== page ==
Role of the Poet

It’s been hard to think about poetry since our pre- and post-election discussions without considering it in terms of the role of poets in the face of injustice, like we talked about, and since then I’ve been thinking about exactly what those things are, as we didn’t come to many solid conclusions besides the usual thoughts on a poet’s responsibilities to speak out. I don’t really have an answer of what it is that a poet should do, but I wanted to take a minute to ramble and try and sort out some of my thoughts from the past few weeks.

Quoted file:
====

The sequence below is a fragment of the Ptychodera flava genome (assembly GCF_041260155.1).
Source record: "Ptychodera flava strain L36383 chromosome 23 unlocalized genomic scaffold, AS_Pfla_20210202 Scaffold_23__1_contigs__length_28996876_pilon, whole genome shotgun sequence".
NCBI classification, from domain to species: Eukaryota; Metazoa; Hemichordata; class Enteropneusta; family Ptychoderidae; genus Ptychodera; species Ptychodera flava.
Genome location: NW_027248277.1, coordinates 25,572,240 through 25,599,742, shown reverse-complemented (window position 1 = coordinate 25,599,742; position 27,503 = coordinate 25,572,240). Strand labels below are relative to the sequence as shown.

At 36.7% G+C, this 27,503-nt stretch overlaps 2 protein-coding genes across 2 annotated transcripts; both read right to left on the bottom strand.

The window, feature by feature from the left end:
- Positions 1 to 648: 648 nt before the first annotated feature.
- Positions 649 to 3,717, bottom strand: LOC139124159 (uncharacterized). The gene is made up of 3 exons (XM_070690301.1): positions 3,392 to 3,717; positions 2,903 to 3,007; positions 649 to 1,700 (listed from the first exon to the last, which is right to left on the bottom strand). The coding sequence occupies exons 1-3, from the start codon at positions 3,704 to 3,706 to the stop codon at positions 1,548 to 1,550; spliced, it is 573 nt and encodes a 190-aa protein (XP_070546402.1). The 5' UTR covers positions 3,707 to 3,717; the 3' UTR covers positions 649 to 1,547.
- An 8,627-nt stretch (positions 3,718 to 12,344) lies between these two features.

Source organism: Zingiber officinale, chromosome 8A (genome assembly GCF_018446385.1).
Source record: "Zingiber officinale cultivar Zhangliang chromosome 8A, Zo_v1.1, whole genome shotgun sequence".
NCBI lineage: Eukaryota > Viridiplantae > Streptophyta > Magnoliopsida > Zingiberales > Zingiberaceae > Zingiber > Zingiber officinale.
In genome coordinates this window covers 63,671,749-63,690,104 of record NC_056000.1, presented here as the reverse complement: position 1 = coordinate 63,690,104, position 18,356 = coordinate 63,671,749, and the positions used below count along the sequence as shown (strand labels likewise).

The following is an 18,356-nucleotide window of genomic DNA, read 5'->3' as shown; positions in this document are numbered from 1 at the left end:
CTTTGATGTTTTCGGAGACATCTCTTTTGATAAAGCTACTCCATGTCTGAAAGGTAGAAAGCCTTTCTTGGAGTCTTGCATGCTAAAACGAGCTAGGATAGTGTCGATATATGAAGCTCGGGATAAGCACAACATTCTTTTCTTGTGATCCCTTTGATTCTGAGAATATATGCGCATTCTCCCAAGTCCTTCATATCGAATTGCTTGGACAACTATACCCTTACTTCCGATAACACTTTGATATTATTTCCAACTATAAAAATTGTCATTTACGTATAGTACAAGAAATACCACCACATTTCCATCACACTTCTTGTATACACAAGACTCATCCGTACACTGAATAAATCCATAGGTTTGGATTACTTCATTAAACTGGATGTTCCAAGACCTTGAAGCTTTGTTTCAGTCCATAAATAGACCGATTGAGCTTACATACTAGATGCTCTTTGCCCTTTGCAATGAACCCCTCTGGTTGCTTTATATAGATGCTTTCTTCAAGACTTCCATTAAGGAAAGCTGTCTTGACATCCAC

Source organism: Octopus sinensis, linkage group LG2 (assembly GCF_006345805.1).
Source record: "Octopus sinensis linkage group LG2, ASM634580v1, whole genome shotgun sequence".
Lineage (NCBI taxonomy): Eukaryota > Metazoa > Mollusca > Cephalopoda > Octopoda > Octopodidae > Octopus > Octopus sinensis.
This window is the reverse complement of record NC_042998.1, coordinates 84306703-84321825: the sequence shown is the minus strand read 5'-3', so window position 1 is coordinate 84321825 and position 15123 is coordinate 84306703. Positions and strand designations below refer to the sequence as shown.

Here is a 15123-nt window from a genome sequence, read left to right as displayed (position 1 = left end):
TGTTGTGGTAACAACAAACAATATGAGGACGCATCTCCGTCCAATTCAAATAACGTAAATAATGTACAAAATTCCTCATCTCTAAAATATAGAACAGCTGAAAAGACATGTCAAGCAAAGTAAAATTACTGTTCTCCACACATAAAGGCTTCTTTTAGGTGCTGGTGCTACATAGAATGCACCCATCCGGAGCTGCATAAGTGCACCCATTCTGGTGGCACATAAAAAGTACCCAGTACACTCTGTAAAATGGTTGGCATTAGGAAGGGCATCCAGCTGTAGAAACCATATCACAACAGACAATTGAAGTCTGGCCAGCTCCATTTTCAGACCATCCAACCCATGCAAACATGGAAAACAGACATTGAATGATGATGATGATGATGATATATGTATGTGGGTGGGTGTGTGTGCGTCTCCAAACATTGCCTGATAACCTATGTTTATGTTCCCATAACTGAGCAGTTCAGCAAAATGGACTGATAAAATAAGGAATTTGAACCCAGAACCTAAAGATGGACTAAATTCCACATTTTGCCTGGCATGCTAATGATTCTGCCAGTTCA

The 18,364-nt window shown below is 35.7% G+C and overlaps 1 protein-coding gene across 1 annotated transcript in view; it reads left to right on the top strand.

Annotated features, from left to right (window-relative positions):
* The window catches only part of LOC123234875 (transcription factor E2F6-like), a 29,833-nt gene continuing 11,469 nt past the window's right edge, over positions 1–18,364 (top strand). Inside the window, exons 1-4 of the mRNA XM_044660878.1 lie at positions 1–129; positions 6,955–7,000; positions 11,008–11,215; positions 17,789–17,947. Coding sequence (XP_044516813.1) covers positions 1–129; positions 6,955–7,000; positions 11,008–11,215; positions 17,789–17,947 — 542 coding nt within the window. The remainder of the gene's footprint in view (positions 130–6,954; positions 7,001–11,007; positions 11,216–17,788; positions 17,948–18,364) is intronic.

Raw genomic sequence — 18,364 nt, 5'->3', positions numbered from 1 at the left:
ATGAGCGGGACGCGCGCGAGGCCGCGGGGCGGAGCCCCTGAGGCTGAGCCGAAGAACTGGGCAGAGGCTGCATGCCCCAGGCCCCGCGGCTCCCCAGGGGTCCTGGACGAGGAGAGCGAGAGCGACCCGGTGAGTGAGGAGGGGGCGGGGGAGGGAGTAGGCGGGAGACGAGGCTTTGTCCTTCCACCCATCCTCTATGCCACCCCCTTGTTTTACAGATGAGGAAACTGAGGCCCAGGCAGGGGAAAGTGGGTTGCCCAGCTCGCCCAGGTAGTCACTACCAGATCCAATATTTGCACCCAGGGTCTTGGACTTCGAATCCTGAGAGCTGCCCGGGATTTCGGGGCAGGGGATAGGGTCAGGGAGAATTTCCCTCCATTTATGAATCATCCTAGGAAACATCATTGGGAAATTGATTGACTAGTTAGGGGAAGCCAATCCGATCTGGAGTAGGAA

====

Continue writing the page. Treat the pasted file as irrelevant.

At first, I wanted to look at how poets responded to particularly awful moments in history through their work, so I looked at a lot of poetry from the First and Second World Wars. I got off of that because most of what I was looking at were poems that were written after the fact, or were written to recount the experience of fighting or being in the position of a refugee, and while these are valuable what I was looking for were poems that were written with the purpose of effecting change, and maybe some that had a measurable impact. As you can imagine, those were hard to find, and I don’t know that I found any. I started thinking that it’s maybe asking too much of poetry to expect it to have an immediate or even noticeable effect on the world, and that it might be unfair to judge art based on political intent. Should we all be trying to write poetry that’s explicitly political, with set goals? That’s probably the ethical thing to do, but I’m sure it’s not something that everyone is interested in doing. I started to think about what it means that we’ve started to talk in this class about poetry as a political tool now that the election went the way that it did, even as terrible things were happening around the world all semester — is it hypocritical of us to only be concerned with the political effects of poetry now that we’re personally impacted by a bad situation? What should the poet take it upon themselves to address? Is it still okay to write poetry that doesn’t talk about any of this? After all, it must take some kind of courage to produce work that’s apolitical — that itself, though, is at odds with the idea (which I believe) that art is inherently political, and apolitical art is essentially decoration. I don’t have answers for any of the questions I’ve been thinking about, and the only thing that I can definitively say that a poet has to do is write poetry. Let me know if you have thoughts about anything I’ve brought up.

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